Oceanographer Luke McAllister races to figure out why the ocean depth is changing off Florida's Treasure Coast. But before he and his crew discover what’s transforming the deep, he stumbles upon an even greater mystery. Leagues below the waves, he swear he sees…a mermaid?
Anya isn’t allowed to get close to humans. But when a golden-haired researcher gets too close to her island, she can’t afford to stay away.
Together, this unlikely pair will seek to discover what’s causing shifts in ocean floor. While their new alliance is forbidden, Anya will risk everything to save her beloved ocean. The only problem is, she’s not sure what’s really luring her in, her love of the sea or the tempest Luke has stirred in her heart. Either way, Anya knows that the dangers facing the sea are nothing compared to what will happen to her when her father learns she’s broken the merfolks’ most sacred law.
Can Anya and Luke discover what lurks at the heart of the deep before it's too late?
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Carrie L. Wells crosses genres, writing everything from newspaper editorials and textbooks to paranormal romance novellas. Her first fiction publication, The Heart of the Deep, will release in June 2015, followed by Playing with Magic in October 2015. A New England native, she spent her childhood on the beach and inland, fishing and dancing, before moving to Florida. And while she doesn’t tan, nothing keeps her from a walk on the beach.
Carrie earned her Master's degree in English with a minor in Psychology from Hardin-Simmons University and a Bachelor's degree from the University of Central Florida. With a love of chocolate, books, and her family, Carrie braves the world and chaos only children can bring. She currently lives in Florida with her fire-medic hubby and three children. She is an English instructor at Eastern Florida State College.
Connect with the author online:
· Blog: http://www.carrielwells.com
· Facebook: https://www.facebook.com/carriewellswrites
· Pinterest: https://www.pinterest.com/clwellswrites/
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I caught sight of his cut, thought a moment, and swam away. He floated there, treading water and wondering what would happen next. At that point, his face conveyed the pain in his side. I watched an intense sting replace what I knew of the original burning sensation of a coral abrasion, and the open wound spilled into the ocean at a steady pace.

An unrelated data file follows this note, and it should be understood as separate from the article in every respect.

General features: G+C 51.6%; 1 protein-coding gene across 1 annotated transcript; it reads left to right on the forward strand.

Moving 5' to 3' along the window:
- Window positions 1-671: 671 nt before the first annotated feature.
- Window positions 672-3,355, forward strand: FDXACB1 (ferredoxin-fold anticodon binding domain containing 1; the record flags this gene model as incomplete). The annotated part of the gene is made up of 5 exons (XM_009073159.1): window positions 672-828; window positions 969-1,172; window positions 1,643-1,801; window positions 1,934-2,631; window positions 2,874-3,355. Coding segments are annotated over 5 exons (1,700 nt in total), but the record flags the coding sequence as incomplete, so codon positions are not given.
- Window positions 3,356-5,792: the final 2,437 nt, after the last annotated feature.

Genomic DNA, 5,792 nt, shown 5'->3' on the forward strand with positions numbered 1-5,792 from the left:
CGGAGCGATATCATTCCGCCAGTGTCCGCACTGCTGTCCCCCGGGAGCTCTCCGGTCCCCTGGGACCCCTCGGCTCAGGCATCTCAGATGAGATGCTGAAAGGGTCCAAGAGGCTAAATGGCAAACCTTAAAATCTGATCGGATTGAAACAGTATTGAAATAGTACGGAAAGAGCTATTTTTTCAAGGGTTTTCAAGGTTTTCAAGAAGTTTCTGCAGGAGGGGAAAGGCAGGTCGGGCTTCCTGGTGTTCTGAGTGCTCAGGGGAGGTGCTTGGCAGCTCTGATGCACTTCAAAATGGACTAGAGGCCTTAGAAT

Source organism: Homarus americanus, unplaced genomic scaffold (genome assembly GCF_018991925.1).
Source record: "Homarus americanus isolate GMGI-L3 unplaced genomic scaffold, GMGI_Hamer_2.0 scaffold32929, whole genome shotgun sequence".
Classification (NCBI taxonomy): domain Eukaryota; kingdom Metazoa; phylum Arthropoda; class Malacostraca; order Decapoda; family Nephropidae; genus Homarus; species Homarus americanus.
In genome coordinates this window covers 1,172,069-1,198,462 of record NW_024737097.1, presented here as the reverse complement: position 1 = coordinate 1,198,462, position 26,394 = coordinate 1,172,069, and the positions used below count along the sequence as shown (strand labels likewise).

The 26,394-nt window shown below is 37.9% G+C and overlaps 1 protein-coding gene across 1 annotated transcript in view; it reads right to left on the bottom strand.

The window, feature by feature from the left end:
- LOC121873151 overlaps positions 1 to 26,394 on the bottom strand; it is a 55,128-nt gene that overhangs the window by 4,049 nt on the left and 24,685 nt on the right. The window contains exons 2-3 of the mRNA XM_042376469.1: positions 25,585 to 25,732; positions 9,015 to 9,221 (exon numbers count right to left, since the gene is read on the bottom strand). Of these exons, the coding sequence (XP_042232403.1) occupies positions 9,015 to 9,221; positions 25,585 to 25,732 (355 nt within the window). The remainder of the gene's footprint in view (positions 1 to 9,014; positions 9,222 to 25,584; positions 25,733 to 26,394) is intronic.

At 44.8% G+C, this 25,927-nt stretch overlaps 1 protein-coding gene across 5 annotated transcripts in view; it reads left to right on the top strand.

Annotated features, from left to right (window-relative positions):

Conceivably, I had underestimated the severity of the cut. Maybe the coral cut deeper than I thought. The blood clouded the water surrounding him, and now the problem remained of how to take the injured man across the reef without doing further damage. We still needed to cross at least two miles and climb a rocky beach. Or did we?
Before he had time to contemplate any other option, I approached him from below. I swam up to him slowly, and he did nothing. He didn’t dive to meet me or attempt to swim away. He hung vertically in the water, waiting.
He must have felt me before he could clearly see me. The water shifted as I neared, my physicality changing the flow of the ocean around me. He knew I was there, but he didn’t dive below. Was he afraid? Too hurt to move? Instead, he stayed still, moving as little as possible, allowing my approach, and keeping the blood loss at a minimum.
I moved below him and then up, along his body, until my head emerged from the inky blue water and he stared into my eyes. He let out a fast gasp and quickly sank below the surface.
What is your favorite mermaid story or myth?
Growing up in New England, it seems all stories were about the ocean. I know it is cliché, but I remember sitting on my grandmother’s porch, looking at the water, and wondering if Marina, the “real” little mermaid was actually out there. I guess she started it all for me.
What was the inspiration for your mermaid novella?
I spend a lot of time down in Vero Beach, FL where my sister lives, and since it is on the Treasure Coast there are plenty of stories about buried and found treasure. I wanted to mix pirates with mermaids, and while I didn’t quite do that here, this leads into the next book in my series, The Mark of the Mermaid, which does just that.
Cast your characters. If your novella was made into a movie, who would play your main characters?
Anya would be a Drew Barrymore type, independent and a bit silly. I could see her tripping in front of Luke and just laughing it off. Luke, well, I wrote him with the surfer version of Matthew McConaughey in mind. Focused and fun, at home in the water, and cut!
What was most challenging thing writing about mermaids?
The challenge was determining how much time to put them on land. It isn’t easy to offer mermaid human interaction in the middle of the ocean, so you need a plausible world where they walk on land.
Ursula or Ariel?
Ariel’s curiosity, but not her “sell my soul” naiveté.
What else should we know about your novella?
It’s my first! I have plenty more in the works, but I’m busy reveling in this one right now.